Aspiring authors, amateur writers and passionate readers, lacking their own characters but overflowing with words and ideas and a desire to put pen to page (or finger to keyboard), respectfully take characters who aren’t theirs and throw them into plots and settings of their own creation. Twain’s Huckleberry sees a world he could never have imagined if left within the binding of his original novel. Hermione and Draco’s love affair would have remained forever suppressed by the conventions of J.K.’s plot if it weren’t for those who nurtured a literary setting in which the seeds of their love could be sown. Shakespeare’s star-cross’d lovers live beyond the untimely fate that made their impetuous love so famous. Yes, it is a world where anything is possible, where the very natures of characters are twisted, where plots are recreated and redirected and where our favourite stories develop new chapters… It is the world of fan fiction.
Sounds fantastical doesn’t it? Amazing, breath-taking, captivating? Well…sometimes. The greatest flaw in the fan fiction phenomenon is the presence of horrendous grammar, appalling spelling and weak plot and character development, all of which combine to disappoint readers who look to fan fiction in search of an extension of their favourite stories. Imagine if your most beloved character was recast in an amateur writer’s messily structured, poorly written fan story? I know that for me, being an obsessive compulsive adorer of succulent literature, such an abominable bastardization of my beloved characters would be heart-breaking…has been heart-breaking. The world of fan fiction is a minefield, a vast plain of mediocre writing throughout which horrors are interspersed but which also fosters a few little literary gems which, when stumbled upon, send joyful chills down readers’ spines.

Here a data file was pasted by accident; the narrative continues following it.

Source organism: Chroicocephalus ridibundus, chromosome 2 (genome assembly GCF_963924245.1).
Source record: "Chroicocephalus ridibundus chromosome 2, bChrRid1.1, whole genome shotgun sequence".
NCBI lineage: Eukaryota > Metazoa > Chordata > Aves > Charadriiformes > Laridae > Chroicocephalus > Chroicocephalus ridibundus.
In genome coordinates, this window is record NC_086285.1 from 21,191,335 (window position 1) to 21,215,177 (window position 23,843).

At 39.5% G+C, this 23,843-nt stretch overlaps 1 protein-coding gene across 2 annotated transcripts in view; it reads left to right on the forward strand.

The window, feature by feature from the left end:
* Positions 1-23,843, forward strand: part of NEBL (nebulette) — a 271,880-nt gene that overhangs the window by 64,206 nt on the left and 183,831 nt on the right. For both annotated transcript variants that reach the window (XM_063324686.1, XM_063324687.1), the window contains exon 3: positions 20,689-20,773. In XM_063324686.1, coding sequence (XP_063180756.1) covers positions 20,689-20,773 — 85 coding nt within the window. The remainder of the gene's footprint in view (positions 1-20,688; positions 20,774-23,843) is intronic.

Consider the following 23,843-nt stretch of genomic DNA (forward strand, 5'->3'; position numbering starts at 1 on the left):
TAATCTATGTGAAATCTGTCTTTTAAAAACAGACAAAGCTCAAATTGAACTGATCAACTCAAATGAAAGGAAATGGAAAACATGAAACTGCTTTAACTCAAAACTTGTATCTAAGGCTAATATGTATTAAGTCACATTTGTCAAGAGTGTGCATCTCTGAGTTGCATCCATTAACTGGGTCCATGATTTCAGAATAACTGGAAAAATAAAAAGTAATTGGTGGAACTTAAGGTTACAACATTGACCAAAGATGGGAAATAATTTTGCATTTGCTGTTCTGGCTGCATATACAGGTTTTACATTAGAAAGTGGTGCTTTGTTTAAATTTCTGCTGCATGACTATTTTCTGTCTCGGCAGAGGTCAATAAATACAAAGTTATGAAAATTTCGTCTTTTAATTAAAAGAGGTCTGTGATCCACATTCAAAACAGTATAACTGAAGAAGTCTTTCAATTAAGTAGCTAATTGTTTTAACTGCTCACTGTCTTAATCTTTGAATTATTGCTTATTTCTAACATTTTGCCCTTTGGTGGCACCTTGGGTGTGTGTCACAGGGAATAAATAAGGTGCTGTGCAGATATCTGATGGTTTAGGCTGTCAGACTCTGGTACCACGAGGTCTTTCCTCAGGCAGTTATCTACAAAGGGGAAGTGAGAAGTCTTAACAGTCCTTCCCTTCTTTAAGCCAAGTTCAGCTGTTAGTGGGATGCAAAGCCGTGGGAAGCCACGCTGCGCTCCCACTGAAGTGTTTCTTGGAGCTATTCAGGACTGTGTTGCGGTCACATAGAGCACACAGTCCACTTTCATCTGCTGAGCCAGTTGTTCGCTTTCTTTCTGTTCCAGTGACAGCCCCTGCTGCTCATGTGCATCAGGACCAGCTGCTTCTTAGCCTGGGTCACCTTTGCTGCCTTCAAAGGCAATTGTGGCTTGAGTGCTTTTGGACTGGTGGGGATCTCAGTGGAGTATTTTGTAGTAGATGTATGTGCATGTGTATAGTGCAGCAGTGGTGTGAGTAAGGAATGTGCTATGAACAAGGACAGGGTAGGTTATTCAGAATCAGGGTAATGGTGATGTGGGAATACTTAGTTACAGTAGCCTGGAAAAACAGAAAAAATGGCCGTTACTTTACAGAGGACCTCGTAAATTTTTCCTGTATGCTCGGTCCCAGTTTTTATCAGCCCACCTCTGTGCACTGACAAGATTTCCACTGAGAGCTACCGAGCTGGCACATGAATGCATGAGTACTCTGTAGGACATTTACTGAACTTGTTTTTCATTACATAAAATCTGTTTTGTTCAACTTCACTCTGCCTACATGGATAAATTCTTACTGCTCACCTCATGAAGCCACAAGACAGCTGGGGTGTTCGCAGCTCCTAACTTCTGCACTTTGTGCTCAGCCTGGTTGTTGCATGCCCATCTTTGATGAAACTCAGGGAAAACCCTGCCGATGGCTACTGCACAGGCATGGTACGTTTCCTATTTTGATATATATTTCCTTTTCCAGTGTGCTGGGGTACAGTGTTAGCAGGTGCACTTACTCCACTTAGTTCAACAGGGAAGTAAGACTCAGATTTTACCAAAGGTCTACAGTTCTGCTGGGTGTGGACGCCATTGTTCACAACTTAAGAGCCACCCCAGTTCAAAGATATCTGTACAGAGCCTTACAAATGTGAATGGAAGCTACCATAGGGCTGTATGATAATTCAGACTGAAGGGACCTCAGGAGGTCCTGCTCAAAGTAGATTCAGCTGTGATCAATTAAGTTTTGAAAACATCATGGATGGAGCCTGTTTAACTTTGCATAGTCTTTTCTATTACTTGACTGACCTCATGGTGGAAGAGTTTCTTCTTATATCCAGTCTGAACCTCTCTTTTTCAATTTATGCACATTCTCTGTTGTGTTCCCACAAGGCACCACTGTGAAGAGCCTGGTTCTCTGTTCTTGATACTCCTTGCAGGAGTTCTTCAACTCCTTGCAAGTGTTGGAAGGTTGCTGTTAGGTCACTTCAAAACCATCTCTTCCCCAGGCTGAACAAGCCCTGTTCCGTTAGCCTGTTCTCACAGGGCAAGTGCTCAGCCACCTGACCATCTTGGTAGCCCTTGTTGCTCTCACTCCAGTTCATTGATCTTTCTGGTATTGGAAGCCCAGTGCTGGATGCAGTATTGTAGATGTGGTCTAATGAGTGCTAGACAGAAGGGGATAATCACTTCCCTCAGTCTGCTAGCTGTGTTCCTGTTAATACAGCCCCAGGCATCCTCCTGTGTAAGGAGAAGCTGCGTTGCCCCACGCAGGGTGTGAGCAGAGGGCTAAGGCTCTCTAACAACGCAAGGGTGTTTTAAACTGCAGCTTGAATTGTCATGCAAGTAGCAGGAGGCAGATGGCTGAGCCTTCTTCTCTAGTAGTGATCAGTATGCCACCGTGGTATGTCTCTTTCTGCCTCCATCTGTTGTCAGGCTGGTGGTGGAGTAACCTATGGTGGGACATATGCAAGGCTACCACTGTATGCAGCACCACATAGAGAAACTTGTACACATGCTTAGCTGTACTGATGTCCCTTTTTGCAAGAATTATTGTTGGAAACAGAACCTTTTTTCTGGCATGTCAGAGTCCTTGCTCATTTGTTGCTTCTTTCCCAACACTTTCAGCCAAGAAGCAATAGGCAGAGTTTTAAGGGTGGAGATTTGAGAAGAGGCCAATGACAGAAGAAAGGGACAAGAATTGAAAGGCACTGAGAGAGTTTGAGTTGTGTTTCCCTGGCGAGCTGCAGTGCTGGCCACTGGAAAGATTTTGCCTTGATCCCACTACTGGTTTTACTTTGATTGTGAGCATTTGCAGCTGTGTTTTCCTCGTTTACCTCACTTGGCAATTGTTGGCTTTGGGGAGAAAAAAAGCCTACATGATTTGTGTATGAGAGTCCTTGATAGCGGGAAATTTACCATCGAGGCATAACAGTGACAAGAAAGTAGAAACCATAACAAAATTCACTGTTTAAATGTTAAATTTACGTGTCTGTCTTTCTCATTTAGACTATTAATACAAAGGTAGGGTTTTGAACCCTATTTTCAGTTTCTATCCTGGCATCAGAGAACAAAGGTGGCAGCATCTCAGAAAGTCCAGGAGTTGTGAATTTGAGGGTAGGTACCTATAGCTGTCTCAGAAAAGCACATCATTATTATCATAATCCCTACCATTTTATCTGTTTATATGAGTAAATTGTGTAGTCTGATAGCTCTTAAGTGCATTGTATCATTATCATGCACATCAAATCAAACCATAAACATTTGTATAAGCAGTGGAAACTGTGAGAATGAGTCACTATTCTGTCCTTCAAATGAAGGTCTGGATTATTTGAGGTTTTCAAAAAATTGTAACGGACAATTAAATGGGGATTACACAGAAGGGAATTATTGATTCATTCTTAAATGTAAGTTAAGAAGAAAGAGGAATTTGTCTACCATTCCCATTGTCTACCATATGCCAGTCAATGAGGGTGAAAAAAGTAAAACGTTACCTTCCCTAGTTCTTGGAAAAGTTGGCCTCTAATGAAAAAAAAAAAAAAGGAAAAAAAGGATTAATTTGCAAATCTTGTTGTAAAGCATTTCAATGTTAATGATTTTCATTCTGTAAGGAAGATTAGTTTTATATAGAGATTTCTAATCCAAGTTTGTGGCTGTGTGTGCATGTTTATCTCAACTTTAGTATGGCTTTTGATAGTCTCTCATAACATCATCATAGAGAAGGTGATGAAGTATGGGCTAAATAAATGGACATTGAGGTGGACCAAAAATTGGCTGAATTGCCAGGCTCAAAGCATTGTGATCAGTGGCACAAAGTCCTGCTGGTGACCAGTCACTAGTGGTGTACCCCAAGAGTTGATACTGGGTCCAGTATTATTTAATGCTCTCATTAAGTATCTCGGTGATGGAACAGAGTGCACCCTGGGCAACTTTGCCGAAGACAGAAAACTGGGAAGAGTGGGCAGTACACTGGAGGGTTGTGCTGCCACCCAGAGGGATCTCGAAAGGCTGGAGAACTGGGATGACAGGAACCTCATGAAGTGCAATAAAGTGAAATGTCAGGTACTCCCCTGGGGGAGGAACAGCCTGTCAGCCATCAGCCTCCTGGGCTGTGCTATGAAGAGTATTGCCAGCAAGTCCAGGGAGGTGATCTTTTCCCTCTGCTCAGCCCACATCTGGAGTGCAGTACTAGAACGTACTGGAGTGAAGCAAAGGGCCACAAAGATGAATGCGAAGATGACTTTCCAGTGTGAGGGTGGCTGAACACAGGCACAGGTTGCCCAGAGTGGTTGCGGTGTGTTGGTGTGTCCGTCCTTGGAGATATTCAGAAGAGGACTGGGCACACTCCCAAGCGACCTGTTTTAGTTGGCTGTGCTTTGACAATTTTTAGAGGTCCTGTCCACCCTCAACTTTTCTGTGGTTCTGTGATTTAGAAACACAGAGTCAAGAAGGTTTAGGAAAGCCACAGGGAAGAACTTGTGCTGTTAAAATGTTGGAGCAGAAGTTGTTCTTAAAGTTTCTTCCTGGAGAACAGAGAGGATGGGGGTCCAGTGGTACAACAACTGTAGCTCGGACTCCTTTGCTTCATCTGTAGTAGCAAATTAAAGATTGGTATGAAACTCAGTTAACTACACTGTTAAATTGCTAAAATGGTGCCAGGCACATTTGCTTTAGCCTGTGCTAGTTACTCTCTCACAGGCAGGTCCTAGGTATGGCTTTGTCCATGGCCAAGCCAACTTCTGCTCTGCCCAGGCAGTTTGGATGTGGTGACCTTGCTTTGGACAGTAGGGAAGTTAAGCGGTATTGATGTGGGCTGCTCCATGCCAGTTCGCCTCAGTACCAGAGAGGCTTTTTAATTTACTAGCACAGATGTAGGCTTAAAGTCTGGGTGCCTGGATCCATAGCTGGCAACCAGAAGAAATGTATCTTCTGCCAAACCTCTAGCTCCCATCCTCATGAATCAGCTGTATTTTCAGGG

I have had both great fortune and terrible misfortune when it comes to riffling through the countless pages of online fan fiction. I have been reduced to grief by terrible takes on classic stories but I have also laughed and sighed and loved to the tune of excellent exposes of fan writing. The very best examples are a breath of fresh air and can inspire the pursuit of authorship, good grammar and further reading, all of which, in my humble opinion, are beneficial to the literary industry.
Want an example? I thought you’d never ask. There is one online author whose writing makes me giddy with pleasure. Impeccable grammar, a vast vocabulary and creative plotting make her own chapters of Death Note and Harry Potter wonderful must-reads if either of the originals ever appealed to you. A little extract of her Harry Potter story titled ‘Her and Me’:
A Painfully Normal Day
It was on an utterly mundane Wednesday evening that Hermione Granger’s painstakingly orderly, painfully normal life went straight to Hell.
Absently she chewed on a cuticle as she skimmed the letter. It was another complaint, which wasn’t surprising, given that they were all complaints, because that was her job, but this particular specimen was getting on her nerves. Not only was it petulant and petty, it was badly-worded and defied the tenets of basic grammar. If there was one thing Hermione Granger hated, it was—
She blinked three times, but he persisted in existing there, lounging idly against her desk, grinning down at her like he knew something she didn’t. Maybe he did. No, probably he did.
“M…alfoy?” she hazarded. He was wearing a white button-up shirt, gray slacks, and the same complacent grin he’d paraded around in all through school. His hair was on the short side and a little ragged, as if he had directed the barber to make it appear that he’d cut it himself, but he was still quite unmistakably Draco Malfoy.
His smirk widened at her miserable excuse for a greeting, and he shot off a quick salute. “In the flesh,” he confirmed. He paused and pursed exquisite lips. “I take your blank expression and enduring silence as signs that you’re too happy to see me to speak.”
This minuscule insight into her twenty chapter tale of Hermione’s and Draco’s post-Hogwarts lives does not fully convey the author’s grammatical brilliance and witty plotting but does, I feel, demonstrate the beginnings of good writing. For the rest of this hilarious and enchanting read, click here. I promise, you won’t regret it.